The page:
Magalong said he has met Capt. Stanley Ng, president and chief operations officer of the Philippine Airlines, to discuss the flag carrier’s operations at Loakan.
If the airport reopens, Magalong said, houses and other structures obstructing its buffer zone will be removed and human activities such as walking or crossing on the runway will no longer be allowed.
“There at least 300 houses are located within the buffer zone. We need to deal with the illegal structures within the airport reservation now,” Magalong said.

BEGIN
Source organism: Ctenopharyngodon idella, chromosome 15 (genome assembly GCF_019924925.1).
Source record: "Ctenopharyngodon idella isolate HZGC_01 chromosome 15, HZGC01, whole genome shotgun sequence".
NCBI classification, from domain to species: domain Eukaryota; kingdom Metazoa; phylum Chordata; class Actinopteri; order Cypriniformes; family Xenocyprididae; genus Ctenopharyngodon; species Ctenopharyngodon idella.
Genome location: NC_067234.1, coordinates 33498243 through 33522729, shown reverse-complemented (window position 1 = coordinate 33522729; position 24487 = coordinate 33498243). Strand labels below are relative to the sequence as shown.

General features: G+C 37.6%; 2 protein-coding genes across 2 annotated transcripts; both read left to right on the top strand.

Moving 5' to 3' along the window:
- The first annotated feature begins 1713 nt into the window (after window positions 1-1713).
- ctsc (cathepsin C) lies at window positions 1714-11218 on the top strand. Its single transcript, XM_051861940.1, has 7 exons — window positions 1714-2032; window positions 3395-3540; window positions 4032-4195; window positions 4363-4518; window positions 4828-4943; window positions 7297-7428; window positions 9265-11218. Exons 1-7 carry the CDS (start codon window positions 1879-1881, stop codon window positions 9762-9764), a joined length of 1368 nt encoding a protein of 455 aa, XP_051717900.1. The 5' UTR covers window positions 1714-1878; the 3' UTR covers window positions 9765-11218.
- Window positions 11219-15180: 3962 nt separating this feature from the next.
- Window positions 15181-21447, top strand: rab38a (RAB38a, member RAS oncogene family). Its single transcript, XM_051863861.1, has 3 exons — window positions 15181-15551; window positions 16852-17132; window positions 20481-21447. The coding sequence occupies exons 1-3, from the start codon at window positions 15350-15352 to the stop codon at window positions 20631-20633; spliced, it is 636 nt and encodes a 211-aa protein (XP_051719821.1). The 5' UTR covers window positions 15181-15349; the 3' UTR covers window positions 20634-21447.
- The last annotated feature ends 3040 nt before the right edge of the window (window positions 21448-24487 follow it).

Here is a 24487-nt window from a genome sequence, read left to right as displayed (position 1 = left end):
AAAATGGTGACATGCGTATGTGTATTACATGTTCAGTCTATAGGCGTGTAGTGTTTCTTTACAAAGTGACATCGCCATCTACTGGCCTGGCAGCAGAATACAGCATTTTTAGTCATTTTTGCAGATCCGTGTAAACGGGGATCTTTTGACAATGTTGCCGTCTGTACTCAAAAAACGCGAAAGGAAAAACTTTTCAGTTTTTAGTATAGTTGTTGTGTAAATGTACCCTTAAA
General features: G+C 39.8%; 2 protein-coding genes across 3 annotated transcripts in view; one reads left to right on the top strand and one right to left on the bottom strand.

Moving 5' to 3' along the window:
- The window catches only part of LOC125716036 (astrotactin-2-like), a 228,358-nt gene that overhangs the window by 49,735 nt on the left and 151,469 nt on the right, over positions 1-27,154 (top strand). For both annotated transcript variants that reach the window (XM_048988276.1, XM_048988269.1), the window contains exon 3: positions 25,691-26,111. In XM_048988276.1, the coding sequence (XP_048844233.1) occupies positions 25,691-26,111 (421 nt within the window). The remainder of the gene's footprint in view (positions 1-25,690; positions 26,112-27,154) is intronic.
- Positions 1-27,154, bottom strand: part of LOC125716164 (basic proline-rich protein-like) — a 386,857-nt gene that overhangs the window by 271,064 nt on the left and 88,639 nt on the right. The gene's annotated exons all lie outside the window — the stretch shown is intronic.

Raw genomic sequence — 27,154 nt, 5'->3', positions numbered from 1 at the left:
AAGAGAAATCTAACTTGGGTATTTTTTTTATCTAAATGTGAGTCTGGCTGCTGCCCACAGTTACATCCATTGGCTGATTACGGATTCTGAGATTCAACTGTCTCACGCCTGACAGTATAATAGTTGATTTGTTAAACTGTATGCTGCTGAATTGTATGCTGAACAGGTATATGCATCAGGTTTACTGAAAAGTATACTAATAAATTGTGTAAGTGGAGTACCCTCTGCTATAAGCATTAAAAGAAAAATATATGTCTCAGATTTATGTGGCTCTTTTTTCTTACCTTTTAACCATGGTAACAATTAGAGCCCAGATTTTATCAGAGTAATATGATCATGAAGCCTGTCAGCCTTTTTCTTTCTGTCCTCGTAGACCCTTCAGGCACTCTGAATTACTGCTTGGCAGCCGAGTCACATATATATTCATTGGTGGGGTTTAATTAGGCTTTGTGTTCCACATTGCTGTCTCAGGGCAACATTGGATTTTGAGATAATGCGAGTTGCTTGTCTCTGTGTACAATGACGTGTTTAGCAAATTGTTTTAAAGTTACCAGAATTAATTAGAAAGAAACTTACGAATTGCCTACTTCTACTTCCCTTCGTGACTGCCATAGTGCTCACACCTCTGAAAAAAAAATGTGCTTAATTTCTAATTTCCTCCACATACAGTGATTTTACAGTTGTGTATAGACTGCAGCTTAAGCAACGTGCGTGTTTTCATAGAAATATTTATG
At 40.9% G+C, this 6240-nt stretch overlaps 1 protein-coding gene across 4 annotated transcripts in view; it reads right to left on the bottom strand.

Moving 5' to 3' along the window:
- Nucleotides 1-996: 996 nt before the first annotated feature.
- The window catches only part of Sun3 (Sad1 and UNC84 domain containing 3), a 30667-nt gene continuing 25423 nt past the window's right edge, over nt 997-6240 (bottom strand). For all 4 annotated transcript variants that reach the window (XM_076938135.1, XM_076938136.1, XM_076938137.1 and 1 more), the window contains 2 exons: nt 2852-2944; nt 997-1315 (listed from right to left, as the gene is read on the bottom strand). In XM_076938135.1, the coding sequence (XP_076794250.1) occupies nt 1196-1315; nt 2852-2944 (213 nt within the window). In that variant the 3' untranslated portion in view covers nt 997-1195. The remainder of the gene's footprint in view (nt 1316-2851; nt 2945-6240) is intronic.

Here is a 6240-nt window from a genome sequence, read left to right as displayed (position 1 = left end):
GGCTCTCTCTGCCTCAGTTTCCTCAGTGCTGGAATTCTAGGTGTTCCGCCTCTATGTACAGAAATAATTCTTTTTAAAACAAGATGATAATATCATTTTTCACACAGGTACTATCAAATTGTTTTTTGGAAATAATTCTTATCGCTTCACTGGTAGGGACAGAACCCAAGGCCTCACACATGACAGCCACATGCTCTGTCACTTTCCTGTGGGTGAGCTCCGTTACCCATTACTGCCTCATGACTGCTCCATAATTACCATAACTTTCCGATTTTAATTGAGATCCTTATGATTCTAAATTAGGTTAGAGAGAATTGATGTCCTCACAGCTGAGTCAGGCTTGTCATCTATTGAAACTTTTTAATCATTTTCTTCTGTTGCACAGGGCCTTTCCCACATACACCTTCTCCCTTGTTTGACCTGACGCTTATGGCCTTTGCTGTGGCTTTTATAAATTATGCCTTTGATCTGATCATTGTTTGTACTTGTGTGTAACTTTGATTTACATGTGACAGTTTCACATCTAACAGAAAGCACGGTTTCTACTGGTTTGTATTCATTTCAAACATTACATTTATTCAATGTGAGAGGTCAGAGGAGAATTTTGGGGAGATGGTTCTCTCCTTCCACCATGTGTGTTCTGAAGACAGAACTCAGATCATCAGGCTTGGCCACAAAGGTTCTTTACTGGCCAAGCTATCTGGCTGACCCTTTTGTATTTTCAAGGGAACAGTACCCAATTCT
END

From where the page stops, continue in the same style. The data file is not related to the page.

He said a series of dialogues has been conducted by the City Building and Architecture Office (CBAO) and the CAAP with the affected stakeholders to discuss the voluntary demolition of their structures.
Commercial airlines ceased operating at Loakan in the 1990s due to difficulties in landing on the 1.6-kilometer runway as well as the zero visibility conditions normally experienced due to thick fog, inadequate navigating and landing system, traffic safety, and short runway.
As early as 2019, Magalong sought the assistance of the DOTr through then Secretary Arthur Tugade to allot funds for the renovation needed to upgrade Loakan. However, the project was overtaken by events, particularly the pandemic.